How to Use the Brain’s Neuroplasticity to Your Advantage

This article is an excerpt from the Shortform book guide to "Designing the Mind" by Designing the Mind and Ryan A Bush. Shortform has the world's best summaries and analyses of books you should be reading.

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What is neuroplasticity? How can you take advantage of your brain’s capacity to rewire itself?

Neuroplasticity is the brain’s ability to grow and reorganize itself in response to stimuli. According to Ryan A. Bush, the author of Designing the Mind, you can harness your brain’s neuroplasticity to rewrite your self-sabotaging mental programs and replace them with programs that prime you for success.

Here’s how you can harness the power of neuroplasticity to your advantage.

The Malleable Nature of the Brain

Bush argues that the brain’s neuroplasticity or malleability—which neuroscientists call neuroplasticity—has evolutionary roots. Our ancestors frequently had to adapt to changing conditions, so their brains also had to restructure and adjust to support their survival. Even today, by default, we’re constantly creating new neural pathways through our experiences—pathways that are strengthened or weakened as we learn and practice different thought processes and behaviors. 

(Shortform note: We experience the evolutionarily-rooted benefits of neuroplasticity starting in infancy, and it continues to help us throughout our lives. As Bush states, neuroplasticity allows us to learn new things and improve our cognitive abilities, but that isn’t all it does: It also helps us recover from trauma like strokes and traumatic brain injuries, moving important functions to undamaged areas of the brain when functions in damaged areas are lost. To actively improve your brain’s plasticity, stimulate it with challenging activities that require focus, like reading or learning a new language. Additionally, incorporate novel experiences into your life, like traveling to new places. Finally, get plenty of sleep and exercise regularly.)

To modify your mind and harness neuroplasticity with intention, Bush notes, start by studying your current thought patterns. What kind of judgments do you make about different situations, places, and people? Consider your mental processes like an outside observer, with the recognition that they don’t represent objective truth. This exercise is called metacognition, or developing an awareness and understanding of your own thought processes.

(Shortform note: In The Happiness Trap, Russ Harris describes the process of metacognition in terms of two selves: the thinking self and the observing self. Harris argues that the thinking self provides a judgmental, running commentary on events, while the observing self neutrally observes this commentary. When you can distinguish what your thinking self thinks from reality, your observing self can recognize your thoughts as mere stories your brain tells you to help you survive, rather than objective truth. You’re no longer controlled by your thoughts, and you only listen to them when they’re useful to you.)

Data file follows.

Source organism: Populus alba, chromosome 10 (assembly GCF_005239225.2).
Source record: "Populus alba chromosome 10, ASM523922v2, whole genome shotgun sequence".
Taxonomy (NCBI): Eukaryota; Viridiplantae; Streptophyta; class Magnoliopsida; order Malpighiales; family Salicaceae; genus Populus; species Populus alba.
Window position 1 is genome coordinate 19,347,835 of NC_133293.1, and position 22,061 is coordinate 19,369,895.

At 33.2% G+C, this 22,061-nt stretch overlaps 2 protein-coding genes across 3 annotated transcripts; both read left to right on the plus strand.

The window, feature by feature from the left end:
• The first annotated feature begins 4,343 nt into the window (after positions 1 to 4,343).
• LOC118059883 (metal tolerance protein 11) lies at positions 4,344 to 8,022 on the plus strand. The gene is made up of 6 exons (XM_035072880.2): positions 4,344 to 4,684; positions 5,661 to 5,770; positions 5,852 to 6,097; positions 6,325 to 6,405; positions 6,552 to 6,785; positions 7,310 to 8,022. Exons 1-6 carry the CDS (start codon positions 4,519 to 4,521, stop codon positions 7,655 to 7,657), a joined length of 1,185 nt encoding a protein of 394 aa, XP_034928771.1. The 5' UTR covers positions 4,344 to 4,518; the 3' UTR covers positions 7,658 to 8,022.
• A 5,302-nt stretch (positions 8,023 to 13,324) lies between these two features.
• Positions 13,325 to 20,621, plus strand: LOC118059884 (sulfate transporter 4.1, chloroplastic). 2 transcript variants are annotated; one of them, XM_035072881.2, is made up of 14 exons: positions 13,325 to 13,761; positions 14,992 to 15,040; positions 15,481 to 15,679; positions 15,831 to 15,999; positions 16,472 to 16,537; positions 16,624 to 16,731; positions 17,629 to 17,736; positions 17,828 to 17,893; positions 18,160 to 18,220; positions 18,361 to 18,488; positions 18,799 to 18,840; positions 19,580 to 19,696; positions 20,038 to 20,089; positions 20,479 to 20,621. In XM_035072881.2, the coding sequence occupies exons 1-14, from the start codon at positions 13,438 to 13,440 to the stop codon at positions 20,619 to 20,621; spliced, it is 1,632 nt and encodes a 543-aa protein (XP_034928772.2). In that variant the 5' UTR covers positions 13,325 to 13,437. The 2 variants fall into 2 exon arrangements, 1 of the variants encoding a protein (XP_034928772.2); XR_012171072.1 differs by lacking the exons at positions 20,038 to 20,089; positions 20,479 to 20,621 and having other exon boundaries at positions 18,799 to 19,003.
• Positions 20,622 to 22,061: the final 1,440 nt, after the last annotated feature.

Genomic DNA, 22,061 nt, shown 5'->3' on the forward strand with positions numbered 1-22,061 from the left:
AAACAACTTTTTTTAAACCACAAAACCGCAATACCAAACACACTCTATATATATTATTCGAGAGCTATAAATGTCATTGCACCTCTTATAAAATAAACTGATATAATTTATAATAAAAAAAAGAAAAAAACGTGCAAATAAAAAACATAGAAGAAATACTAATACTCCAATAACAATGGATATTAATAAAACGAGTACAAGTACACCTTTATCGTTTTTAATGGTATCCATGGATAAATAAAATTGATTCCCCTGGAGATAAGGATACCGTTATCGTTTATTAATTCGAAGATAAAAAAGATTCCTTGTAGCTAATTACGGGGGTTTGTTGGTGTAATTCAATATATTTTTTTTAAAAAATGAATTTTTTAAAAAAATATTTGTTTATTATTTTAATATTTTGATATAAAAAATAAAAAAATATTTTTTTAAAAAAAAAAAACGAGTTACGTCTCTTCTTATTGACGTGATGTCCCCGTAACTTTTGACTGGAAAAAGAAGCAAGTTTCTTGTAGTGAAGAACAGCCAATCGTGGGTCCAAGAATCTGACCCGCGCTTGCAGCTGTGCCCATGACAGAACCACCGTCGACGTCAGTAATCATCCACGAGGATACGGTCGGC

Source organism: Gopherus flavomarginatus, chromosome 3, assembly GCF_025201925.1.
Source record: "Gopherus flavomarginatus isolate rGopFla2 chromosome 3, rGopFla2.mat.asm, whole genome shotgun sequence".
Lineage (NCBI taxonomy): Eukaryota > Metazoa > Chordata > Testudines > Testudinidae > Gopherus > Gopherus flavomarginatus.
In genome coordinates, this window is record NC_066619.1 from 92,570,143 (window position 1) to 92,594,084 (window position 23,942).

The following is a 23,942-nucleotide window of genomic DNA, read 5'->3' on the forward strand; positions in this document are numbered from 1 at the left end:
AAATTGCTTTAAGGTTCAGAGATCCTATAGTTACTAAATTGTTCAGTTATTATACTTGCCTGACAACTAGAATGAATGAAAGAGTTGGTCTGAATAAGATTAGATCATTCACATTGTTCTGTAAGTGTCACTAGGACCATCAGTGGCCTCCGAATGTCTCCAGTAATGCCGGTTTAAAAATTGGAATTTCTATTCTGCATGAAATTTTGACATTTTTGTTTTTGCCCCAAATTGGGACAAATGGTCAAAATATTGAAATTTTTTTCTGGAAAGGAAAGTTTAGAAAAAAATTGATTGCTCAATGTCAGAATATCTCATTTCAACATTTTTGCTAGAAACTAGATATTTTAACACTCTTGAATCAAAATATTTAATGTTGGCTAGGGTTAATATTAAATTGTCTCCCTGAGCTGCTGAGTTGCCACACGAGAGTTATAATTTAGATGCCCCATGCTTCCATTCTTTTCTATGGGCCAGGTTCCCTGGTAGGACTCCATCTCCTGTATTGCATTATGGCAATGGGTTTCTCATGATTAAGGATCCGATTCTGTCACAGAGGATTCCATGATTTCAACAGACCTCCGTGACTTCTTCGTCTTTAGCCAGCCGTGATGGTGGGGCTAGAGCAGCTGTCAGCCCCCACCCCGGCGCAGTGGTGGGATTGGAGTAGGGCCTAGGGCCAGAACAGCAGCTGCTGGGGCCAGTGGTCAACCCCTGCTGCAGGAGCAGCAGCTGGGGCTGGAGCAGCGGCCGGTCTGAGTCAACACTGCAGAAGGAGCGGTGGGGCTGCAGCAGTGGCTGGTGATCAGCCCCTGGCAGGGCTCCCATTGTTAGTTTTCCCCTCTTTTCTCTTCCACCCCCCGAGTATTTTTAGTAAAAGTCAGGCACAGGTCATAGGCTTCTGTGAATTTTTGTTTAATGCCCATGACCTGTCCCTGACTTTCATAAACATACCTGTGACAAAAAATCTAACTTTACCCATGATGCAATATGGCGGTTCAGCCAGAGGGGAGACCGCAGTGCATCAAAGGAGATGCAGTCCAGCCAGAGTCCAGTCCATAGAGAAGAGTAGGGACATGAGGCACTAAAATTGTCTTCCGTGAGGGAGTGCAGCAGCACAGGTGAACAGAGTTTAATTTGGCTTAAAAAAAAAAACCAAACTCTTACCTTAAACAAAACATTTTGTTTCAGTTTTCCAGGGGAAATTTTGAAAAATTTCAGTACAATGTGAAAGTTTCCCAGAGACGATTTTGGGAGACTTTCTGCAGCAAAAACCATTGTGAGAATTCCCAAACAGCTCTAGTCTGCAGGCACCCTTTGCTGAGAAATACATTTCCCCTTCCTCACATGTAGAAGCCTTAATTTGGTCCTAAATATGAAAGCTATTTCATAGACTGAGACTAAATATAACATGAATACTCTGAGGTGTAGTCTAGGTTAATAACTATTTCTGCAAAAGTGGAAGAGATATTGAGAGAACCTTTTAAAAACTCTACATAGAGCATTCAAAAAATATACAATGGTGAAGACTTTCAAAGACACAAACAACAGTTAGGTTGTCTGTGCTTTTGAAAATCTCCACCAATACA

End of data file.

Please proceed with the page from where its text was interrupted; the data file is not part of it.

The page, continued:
Mindfulness practices like breath-focused meditation can be a great starting point for developing metacognition since they allow you to pay attention to your thoughts and feelings without judgment. (Shortform note: If you’re unfamiliar with mindfulness and don’t know where to start, consider joining a meditation group in your community to learn more about the practices that are available. Additionally, you can find many different mindfulness resources on YouTube or through wellness apps like Calm.)

In the rest of this guide, we’ll discuss specific strategies you can use to rewrite your default programming on three levels: thought patterns, emotional responses, and behaviors.

How to Use the Brain’s Neuroplasticity to Your Advantage

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  • How the mind can be reprogrammed like a computer
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  • How to eliminate your biases to perceive reality more accurately

Darya Sinusoid

Darya’s love for reading started with fantasy novels (The LOTR trilogy is still her all-time-favorite). Growing up, however, she found herself transitioning to non-fiction, psychological, and self-help books. She has a degree in Psychology and a deep passion for the subject. She likes reading research-informed books that distill the workings of the human brain/mind/consciousness and thinking of ways to apply the insights to her own life. Some of her favorites include Thinking, Fast and Slow, How We Decide, and The Wisdom of the Enneagram.

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